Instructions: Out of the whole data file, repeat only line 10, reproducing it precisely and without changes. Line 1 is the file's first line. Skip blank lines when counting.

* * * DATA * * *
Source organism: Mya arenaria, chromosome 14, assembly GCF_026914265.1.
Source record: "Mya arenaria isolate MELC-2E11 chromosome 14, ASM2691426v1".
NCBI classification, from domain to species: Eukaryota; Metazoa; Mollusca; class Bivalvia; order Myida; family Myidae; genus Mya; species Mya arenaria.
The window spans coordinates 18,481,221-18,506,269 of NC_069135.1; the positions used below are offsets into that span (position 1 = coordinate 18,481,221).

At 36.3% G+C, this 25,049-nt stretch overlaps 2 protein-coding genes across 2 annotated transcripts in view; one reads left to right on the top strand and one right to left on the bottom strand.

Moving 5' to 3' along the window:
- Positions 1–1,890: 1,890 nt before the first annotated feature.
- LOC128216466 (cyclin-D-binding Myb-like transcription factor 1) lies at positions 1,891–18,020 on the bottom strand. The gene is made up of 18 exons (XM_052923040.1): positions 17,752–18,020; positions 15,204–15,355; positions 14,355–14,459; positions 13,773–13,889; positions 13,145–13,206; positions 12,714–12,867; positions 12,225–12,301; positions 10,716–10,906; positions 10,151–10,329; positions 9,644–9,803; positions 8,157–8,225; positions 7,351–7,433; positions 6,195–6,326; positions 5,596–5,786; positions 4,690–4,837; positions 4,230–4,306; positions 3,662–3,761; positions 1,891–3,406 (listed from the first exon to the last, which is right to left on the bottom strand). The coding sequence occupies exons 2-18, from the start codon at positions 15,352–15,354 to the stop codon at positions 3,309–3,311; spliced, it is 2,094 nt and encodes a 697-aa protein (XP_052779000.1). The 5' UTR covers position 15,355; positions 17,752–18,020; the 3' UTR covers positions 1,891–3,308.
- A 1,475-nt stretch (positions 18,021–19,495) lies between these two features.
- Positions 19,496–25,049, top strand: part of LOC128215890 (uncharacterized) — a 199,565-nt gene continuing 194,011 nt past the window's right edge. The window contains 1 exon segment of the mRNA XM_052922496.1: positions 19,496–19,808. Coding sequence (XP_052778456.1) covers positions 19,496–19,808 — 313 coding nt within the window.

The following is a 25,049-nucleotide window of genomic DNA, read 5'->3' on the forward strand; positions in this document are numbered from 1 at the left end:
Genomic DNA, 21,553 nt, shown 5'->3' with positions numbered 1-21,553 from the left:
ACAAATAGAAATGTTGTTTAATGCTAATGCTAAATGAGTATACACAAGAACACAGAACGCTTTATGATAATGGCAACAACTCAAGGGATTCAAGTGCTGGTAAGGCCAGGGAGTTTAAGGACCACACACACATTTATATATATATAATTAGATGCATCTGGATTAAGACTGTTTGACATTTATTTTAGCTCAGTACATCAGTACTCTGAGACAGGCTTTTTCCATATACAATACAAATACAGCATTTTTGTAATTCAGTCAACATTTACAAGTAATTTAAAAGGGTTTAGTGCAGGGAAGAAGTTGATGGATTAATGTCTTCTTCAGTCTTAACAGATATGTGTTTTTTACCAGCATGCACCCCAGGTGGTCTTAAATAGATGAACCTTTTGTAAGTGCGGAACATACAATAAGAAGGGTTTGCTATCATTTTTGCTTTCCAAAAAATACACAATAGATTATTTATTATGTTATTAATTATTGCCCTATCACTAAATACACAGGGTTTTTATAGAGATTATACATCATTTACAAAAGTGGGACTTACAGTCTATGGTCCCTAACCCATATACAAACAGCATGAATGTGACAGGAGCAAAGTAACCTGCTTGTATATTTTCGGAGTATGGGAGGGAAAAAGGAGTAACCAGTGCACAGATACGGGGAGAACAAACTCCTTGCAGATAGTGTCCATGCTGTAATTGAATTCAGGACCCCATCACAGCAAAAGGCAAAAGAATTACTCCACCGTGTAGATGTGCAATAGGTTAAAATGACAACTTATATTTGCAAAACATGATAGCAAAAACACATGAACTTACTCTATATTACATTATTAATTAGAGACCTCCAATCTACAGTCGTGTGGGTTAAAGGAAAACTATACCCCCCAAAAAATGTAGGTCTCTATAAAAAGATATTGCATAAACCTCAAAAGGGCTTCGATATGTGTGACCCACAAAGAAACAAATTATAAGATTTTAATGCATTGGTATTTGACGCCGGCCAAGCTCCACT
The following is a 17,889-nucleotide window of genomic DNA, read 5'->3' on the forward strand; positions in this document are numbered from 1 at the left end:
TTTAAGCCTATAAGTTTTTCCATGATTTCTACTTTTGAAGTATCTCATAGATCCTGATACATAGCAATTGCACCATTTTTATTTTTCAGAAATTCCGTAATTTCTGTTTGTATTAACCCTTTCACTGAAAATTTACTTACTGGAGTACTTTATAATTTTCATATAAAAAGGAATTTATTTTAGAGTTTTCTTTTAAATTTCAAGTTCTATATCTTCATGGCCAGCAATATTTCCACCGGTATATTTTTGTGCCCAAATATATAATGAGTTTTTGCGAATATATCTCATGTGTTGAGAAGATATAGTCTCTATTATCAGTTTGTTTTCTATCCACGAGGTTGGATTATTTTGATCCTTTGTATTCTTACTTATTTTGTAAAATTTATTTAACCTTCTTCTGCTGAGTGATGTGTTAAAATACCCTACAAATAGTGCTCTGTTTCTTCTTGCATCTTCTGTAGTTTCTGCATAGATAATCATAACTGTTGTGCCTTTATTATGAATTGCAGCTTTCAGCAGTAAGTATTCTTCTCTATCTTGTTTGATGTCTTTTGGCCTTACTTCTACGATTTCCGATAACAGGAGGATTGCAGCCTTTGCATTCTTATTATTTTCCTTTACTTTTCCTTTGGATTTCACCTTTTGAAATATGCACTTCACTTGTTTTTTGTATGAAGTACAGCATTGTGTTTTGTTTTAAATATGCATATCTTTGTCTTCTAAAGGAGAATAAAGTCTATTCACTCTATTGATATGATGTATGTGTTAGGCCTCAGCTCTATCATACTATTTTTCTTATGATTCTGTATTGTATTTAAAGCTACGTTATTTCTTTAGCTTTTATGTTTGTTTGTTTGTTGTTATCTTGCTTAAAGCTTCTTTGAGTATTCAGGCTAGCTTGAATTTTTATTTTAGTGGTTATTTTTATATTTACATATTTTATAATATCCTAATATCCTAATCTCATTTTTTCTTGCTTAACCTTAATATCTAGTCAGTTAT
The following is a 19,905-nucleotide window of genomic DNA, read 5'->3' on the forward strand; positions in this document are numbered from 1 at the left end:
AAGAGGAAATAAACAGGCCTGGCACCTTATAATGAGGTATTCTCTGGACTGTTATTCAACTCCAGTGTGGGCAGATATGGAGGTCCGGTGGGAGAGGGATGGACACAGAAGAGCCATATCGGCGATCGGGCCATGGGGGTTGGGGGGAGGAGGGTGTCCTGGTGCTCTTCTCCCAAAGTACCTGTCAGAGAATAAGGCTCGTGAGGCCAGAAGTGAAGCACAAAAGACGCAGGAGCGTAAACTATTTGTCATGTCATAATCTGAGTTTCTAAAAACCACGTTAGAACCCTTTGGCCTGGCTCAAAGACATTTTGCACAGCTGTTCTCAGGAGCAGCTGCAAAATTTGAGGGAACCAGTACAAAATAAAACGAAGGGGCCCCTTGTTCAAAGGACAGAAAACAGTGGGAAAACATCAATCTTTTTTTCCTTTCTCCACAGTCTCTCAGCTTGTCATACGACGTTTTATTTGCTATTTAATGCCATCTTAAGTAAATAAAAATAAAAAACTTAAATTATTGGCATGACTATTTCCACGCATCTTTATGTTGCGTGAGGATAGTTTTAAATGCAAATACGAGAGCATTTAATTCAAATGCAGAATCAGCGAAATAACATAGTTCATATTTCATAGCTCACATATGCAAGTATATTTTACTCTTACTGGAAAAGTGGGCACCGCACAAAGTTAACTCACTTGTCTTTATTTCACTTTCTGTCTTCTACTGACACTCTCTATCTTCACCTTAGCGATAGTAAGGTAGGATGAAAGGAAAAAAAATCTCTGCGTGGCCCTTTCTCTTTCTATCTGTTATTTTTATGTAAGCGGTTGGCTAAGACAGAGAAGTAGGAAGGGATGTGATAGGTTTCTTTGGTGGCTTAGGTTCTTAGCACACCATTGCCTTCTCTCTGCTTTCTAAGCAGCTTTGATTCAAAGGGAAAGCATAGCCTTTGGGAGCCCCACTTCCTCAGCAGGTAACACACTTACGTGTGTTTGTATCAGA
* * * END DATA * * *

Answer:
- Positions 19,496–25,049, top strand: part of LOC128215890 (uncharacterized) — a 199,565-nt gene continuing 194,011 nt past the window's right edge. The window contains 1 exon segment of the mRNA XM_052922496.1: positions 19,496–19,808. Coding sequence (XP_052778456.1) covers positions 19,496–19,808 — 313 coding nt within the window.